Kelly Knight Craft, the United States ambassador to Canada, was confirmed on Wednesday to serve as the next ambassador to the United Nations.
More than five months after President Trump announced Ms. Craft as his nominee for the post, the Senate approved the appointment in a 56-to-34 vote largely along party lines, with only five Democrats deciding in her favor.
The post is widely considered the second-most important foreign policy position in a presidential administration, after the secretary of state. But Ms. Craft is stepping into the job at a time of widespread doubts about the Trump White House’s commitment to global institutions like the United Nations.
During Ms. Craft’s confirmation hearing last month, Senator Mitch McConnell, the majority leader, said she was a “phenomenal selection by the president.” But Democrats took issue with Ms. Craft’s relative lack of diplomatic experience as well as her family’s investments in fossil fuels.
At the hearing, Ms. Craft said she would “assume this position with cleareyed humility,” adding that she had “much to learn about the United Nations.”
She also differentiated herself from Mr. Trump by saying that Saudi Arabia must be held accountable for human rights abuses and that humans have contributed to climate change.
Ms. Craft, 57, became the United States ambassador to Canada in 2017. During her tenure, the relationship between Canada and the United States was strained by bitter trade negotiations, during which Mr. Trump accused Prime Minister Justin Trudeau of “making false statements” and being “very dishonest and weak.”
Although she kept a relatively low profile during her tenure as ambassador to Canada, Ms. Craft was criticized for statements she made about the environment during an October 2017 interview with CBC News. Asked whether she believed in climate change, Ms. Craft said that she respected “both sides of the science,” despite the overwhelming scientific consensus on global warming.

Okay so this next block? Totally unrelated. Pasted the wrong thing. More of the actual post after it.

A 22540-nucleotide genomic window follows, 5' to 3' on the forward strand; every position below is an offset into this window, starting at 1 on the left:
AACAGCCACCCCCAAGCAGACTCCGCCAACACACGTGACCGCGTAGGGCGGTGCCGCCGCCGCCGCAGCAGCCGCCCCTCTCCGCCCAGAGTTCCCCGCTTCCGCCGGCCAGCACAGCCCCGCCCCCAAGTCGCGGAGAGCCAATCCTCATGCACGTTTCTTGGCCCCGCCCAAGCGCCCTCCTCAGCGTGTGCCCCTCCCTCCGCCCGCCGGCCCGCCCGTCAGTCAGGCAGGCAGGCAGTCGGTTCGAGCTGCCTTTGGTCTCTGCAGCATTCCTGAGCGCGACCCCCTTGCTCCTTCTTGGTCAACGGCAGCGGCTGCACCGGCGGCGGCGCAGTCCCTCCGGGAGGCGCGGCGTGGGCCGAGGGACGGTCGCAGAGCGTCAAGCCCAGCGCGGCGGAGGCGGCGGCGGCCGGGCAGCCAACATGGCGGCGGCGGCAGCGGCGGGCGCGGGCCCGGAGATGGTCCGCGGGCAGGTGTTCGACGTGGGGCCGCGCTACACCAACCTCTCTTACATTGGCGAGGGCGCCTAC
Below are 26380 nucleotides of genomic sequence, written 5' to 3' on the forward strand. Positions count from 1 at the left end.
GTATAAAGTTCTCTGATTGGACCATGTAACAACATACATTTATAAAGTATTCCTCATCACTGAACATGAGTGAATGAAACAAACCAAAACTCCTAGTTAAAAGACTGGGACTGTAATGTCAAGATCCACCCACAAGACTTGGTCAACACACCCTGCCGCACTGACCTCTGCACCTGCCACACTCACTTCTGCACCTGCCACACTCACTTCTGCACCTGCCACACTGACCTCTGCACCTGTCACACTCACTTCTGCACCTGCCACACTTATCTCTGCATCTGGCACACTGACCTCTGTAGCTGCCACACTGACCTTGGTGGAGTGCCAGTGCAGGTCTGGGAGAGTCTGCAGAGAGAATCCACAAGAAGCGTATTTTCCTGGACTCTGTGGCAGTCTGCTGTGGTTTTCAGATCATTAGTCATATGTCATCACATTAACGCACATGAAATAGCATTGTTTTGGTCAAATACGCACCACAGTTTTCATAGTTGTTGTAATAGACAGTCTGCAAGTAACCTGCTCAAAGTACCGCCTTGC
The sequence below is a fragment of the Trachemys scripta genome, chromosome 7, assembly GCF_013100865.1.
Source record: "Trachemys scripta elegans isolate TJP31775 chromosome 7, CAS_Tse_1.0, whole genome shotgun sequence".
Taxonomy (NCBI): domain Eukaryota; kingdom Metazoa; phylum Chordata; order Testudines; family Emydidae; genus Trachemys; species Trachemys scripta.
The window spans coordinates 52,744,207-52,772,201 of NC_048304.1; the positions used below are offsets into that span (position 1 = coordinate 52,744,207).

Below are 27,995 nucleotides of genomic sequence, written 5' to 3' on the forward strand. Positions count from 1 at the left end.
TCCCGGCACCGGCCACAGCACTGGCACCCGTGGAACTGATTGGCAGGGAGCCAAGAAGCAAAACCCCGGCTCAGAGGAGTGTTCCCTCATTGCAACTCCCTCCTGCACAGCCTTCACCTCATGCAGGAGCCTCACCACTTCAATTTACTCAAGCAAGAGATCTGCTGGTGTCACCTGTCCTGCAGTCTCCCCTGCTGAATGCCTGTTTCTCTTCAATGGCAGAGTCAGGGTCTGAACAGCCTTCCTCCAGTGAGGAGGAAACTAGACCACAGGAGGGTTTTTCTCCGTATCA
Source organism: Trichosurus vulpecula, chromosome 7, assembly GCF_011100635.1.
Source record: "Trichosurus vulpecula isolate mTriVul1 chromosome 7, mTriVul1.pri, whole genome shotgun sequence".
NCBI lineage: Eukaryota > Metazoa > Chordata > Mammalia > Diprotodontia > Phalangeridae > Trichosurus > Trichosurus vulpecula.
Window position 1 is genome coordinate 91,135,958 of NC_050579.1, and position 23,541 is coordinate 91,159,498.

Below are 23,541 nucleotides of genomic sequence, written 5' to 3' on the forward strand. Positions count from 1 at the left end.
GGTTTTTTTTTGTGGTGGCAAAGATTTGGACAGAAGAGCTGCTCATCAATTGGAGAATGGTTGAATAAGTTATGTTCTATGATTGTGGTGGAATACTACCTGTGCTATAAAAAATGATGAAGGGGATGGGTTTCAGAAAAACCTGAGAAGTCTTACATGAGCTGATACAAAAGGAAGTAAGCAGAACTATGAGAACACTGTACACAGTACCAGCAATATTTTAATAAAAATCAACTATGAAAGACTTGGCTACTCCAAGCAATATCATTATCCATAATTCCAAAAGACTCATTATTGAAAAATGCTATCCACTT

But during her confirmation hearing, she said that “human behavior has contributed to the changing climate.”
“Let there be no doubt,” she added. “I take this matter seriously, and if confirmed, I will be an advocate for all countries to do their part in addressing climate change.”
Ms. Craft, a Kentucky native, has been known as a fund-raiser for Republican candidates and officeholders. She is close to Mr. McConnell, who is also from Kentucky. Ms. Craft and her husband, Joseph W. Craft III, a billionaire coal magnate, donated more than $2 million to Mr. Trump’s 2016 presidential campaign and inauguration.
Ms. Craft has some experience at the United Nations, having served as an alternate delegate to the body under President George W. Bush, who appointed her in 2007.
In a minority report from the Senate Committee on Foreign Relations this month, her critics said she was a poor candidate because she had displayed a “lack of depth on key foreign policy issues” during her hearing, and because she was often “away from the embassy — and indeed, outside the country” while ambassador to Canada.
Her elevation to the 193-member United Nations will fill a significant vacancy in the Trump administration’s diplomatic corps. Ms. Craft’s predecessor, Nikki R. Haley, announced in October that she was resigning from the post at the end of last year.
The post was filled temporarily by Jonathan R. Cohen, who had served as deputy representative to the United Nations during Ms. Haley’s tenure.
In December, President Trump was planning to nominate Heather Nauert, a former Fox News anchor who was then the chief State Department spokeswoman, for the high-profile ambassadorship. But she withdrew from consideration in February, citing family concerns. People familiar with the process said she dropped from the running because she had a nanny who did not have the proper work visa.